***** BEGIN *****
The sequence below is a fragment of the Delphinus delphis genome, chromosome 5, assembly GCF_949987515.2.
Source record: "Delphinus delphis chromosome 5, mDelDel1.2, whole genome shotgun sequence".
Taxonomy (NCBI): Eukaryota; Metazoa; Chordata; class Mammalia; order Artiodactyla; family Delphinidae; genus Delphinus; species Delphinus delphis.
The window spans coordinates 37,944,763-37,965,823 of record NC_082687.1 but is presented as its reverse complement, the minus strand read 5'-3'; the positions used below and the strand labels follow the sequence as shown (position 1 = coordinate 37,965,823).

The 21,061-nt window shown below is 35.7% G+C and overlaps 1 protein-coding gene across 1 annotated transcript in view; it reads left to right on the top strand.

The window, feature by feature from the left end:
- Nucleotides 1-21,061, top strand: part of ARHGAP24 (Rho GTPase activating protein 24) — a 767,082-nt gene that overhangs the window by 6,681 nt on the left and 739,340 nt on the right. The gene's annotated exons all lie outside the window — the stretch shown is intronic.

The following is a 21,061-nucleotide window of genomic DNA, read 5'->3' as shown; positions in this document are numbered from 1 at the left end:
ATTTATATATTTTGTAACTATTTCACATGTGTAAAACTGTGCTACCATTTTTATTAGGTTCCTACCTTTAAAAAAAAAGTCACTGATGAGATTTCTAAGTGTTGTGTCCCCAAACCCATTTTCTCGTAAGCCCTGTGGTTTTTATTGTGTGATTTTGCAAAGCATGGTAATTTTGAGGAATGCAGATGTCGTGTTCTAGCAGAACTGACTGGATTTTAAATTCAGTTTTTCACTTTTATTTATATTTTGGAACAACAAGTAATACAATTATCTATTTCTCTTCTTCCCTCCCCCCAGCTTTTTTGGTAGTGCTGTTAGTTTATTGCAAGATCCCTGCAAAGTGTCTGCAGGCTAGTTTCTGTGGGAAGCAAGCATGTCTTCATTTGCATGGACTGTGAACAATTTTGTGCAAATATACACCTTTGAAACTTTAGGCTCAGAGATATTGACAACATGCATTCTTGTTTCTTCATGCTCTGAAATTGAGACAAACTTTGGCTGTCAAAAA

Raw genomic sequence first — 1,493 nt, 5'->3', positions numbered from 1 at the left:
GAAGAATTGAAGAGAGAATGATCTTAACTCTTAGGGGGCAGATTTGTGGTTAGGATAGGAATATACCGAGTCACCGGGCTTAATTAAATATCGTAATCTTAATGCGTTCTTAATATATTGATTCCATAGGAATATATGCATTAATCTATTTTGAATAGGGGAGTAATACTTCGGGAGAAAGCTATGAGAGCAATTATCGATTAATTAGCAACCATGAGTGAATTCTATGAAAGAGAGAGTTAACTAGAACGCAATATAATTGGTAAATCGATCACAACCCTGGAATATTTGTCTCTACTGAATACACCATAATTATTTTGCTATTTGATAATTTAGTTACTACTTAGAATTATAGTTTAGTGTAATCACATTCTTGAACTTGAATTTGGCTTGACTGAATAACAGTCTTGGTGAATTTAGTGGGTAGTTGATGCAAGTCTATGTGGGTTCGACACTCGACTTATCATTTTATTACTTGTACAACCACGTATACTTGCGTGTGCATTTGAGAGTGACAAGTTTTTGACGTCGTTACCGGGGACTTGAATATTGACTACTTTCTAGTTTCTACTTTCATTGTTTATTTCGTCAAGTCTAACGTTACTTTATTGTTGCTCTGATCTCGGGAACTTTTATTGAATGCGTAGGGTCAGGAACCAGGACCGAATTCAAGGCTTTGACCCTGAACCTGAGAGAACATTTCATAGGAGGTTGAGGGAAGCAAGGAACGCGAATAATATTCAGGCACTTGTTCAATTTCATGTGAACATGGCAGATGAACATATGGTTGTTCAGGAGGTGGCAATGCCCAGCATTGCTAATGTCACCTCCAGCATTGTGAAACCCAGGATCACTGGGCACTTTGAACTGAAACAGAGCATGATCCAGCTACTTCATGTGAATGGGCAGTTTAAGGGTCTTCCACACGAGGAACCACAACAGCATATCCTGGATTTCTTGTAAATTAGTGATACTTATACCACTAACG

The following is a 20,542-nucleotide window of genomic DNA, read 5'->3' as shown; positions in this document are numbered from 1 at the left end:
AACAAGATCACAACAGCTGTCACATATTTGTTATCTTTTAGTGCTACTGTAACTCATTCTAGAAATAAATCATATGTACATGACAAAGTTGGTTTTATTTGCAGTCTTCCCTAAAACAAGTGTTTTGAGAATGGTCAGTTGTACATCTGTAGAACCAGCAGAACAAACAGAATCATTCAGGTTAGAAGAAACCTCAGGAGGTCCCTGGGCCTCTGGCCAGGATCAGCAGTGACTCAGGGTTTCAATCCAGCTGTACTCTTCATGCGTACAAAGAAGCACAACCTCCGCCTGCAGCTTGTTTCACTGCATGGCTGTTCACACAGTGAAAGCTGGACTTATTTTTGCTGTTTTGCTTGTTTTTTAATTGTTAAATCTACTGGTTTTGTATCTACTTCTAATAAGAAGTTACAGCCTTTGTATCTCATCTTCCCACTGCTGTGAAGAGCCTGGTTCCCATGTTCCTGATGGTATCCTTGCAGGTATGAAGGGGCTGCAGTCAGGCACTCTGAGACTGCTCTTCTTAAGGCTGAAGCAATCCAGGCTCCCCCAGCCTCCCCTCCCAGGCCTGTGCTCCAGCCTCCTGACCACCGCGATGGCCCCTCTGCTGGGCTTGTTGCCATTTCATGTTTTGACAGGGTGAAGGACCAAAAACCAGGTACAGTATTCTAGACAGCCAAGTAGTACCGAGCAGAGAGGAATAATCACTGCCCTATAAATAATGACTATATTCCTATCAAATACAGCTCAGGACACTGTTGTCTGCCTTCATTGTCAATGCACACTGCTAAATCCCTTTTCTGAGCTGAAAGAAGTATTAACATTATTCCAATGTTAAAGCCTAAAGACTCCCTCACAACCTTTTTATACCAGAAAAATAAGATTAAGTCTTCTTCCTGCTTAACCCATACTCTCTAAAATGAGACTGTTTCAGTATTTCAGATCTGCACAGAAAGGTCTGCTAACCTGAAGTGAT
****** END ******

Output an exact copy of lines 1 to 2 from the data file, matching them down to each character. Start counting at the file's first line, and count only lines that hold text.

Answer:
The sequence below is a fragment of the Delphinus delphis genome, chromosome 5, assembly GCF_949987515.2.
Source record: "Delphinus delphis chromosome 5, mDelDel1.2, whole genome shotgun sequence".